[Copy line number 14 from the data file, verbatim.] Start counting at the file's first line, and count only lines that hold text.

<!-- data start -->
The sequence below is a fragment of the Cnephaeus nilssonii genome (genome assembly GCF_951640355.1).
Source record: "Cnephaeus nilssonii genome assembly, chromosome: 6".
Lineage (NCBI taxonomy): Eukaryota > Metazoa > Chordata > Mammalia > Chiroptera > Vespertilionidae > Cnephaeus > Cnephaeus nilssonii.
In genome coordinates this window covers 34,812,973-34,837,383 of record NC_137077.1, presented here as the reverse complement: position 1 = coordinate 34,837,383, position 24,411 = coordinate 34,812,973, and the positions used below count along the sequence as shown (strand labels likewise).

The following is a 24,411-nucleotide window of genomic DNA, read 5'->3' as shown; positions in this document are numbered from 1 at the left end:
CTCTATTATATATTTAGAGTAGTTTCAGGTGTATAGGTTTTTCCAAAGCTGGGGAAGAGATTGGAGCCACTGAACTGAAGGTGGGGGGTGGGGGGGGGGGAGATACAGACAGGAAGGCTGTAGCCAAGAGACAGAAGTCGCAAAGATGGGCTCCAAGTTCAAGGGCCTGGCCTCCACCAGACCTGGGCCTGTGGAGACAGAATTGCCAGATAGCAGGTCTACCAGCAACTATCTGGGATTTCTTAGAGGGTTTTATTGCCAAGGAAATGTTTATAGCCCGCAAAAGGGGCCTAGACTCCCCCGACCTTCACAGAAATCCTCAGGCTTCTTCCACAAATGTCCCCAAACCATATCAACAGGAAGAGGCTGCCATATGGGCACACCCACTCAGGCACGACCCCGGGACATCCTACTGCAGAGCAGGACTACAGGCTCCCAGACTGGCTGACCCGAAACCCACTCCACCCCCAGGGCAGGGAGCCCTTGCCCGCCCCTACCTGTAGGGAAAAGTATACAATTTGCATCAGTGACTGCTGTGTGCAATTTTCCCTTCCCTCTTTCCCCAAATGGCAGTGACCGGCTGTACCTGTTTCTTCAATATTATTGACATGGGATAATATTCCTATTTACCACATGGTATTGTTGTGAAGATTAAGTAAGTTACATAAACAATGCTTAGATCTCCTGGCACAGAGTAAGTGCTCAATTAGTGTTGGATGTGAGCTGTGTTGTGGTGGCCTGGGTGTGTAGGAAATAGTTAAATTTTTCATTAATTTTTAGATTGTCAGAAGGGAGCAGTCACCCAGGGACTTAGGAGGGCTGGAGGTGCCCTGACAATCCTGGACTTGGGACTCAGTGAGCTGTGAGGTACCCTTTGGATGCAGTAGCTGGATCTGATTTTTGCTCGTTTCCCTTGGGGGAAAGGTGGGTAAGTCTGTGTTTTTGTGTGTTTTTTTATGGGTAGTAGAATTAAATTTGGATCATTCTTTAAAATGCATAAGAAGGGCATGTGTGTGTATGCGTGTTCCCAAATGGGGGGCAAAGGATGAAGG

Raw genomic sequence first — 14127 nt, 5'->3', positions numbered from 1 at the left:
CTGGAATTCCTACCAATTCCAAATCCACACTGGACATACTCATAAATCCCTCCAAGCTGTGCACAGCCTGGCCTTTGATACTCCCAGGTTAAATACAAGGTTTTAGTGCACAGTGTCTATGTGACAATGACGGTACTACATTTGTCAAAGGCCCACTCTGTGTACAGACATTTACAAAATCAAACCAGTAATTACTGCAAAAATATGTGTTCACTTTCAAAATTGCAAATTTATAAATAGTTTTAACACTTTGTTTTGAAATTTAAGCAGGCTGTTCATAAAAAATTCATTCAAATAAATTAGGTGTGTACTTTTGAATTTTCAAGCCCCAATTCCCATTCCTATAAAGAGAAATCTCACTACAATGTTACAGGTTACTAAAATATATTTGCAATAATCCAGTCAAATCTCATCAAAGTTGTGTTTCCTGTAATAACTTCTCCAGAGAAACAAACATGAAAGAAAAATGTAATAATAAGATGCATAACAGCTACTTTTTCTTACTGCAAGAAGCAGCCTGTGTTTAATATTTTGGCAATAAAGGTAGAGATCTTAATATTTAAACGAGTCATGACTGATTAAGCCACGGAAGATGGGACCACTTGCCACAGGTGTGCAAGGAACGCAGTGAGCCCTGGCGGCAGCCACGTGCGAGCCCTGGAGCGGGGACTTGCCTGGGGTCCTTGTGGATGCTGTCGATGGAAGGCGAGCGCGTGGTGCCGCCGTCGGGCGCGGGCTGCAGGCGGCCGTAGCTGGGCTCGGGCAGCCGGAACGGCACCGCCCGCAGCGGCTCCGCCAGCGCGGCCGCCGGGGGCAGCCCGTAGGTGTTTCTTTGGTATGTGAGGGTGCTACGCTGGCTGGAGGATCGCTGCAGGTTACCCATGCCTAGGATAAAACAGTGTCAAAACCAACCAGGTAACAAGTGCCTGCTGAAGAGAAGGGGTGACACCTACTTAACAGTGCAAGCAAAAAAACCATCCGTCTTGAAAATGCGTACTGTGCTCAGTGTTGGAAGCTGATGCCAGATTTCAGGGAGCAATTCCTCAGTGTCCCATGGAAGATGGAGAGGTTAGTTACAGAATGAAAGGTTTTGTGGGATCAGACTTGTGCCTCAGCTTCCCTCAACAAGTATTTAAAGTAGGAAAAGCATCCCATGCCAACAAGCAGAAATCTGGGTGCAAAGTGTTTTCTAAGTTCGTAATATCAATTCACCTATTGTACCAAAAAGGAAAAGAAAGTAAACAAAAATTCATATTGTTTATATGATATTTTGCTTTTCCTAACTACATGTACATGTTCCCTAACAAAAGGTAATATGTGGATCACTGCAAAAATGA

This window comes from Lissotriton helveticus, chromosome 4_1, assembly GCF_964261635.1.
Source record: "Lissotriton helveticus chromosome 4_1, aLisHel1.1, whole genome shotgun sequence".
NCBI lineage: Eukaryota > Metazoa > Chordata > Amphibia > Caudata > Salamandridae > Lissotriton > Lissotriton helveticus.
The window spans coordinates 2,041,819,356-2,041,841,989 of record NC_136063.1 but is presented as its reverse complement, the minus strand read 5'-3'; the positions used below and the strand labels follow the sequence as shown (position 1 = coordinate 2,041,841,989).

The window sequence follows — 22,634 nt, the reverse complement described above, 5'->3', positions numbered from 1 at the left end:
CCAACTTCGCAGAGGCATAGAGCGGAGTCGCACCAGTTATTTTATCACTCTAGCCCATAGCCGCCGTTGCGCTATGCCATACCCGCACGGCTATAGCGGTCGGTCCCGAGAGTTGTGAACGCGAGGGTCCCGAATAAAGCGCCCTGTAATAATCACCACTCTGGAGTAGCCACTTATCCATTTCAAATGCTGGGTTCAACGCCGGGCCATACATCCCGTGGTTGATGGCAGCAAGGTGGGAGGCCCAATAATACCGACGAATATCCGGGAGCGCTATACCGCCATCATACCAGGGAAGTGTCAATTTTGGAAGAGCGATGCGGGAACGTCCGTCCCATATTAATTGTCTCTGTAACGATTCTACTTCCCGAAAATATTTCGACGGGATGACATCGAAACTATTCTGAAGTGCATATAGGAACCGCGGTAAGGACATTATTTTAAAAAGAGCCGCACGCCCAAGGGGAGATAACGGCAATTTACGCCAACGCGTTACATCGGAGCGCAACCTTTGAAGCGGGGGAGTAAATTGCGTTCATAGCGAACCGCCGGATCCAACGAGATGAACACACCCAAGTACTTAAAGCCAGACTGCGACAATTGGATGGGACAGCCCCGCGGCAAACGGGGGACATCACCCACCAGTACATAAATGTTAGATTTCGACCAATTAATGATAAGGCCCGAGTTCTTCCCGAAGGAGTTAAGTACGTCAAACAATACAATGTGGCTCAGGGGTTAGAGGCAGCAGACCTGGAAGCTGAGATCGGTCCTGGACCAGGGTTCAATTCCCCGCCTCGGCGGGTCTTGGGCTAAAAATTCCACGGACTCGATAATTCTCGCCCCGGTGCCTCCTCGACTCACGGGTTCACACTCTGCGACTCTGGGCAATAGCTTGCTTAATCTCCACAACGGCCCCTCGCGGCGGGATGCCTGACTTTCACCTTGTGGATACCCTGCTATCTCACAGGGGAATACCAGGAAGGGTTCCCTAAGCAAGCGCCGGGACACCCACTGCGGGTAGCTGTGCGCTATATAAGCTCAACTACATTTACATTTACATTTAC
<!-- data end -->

CCAACTTCGCAGAGGCATAGAGCGGAGTCGCACCAGTTATTTTATCACTCTAGCCCATAGCCGCCGTTGCGCTATGCCATACCCGCACGGCTATAGCGGTCGGTCCCGAGAGTTGTGAACGCGAGGGTCCCGAATAAAGCGCCCTGTAATAATCACCACTCTGGAGTAGCCACTTATCCATTTCAAATGCTGGGTTCAACGCCGGGCCATACATCCCGTGGTTGATGGCAGCAAGGTGGGAGGCCCAATAATACCGACGAATATCCGGGAGCGCTATACCGCCATCATACCAGGGAAGTGTCAATTTTGGAAGAGCGATGCGGGAACGTCCGTCCCATATTAATTGTCTCTGTAACGATTCTACTTCCCGAAAATATTTCGACGGGATGACATCGAAACTATTCTGAAGTGCATATAGGAACCGCGGTAAGGACATTATTTTAAAAAGAGCCGCACGCCCAAGGGGAGATAACGGCAATTTACGCCAACGCGTTACATCGGAGCGCAACCTTTGAAGCGGGGGAGTAAATTGCGTTCATAGCGAACCGCCGGATCCAACGAGATGAACACACCCAAGTACTTAAAGCCAGACTGCGACAATTGGATGGGACAGCCCCGCGGCAAACGGGGGACATCACCCACCAGTACATAAATGTTAGATTTCGACCAATTAATGATAAGGCCCGAGTTCTTCCCGAAGGAGTTAAGTACGTCAAACAATACAATGTGGCTCAGGGGTTAGAGGCAGCAGACCTGGAAGCTGAGATCGGTCCTGGACCAGGGTTCAATTCCCCGCCTCGGCGGGTCTTGGGCTAAAAATTCCACGGACTCGATAATTCTCGCCCCGGTGCCTCCTCGACTCACGGGTTCACACTCTGCGACTCTGGGCAATAGCTTGCTTAATCTCCACAACGGCCCCTCGCGGCGGGATGCCTGACTTTCACCTTGTGGATACCCTGCTATCTCACAGGGGAATACCAGGAAGGGTTCCCTAAGCAAGCGCCGGGACACCCACTGCGGGTAGCTGTGCGCTATATAAGCTCAACTACATTTACATTTACATTTAC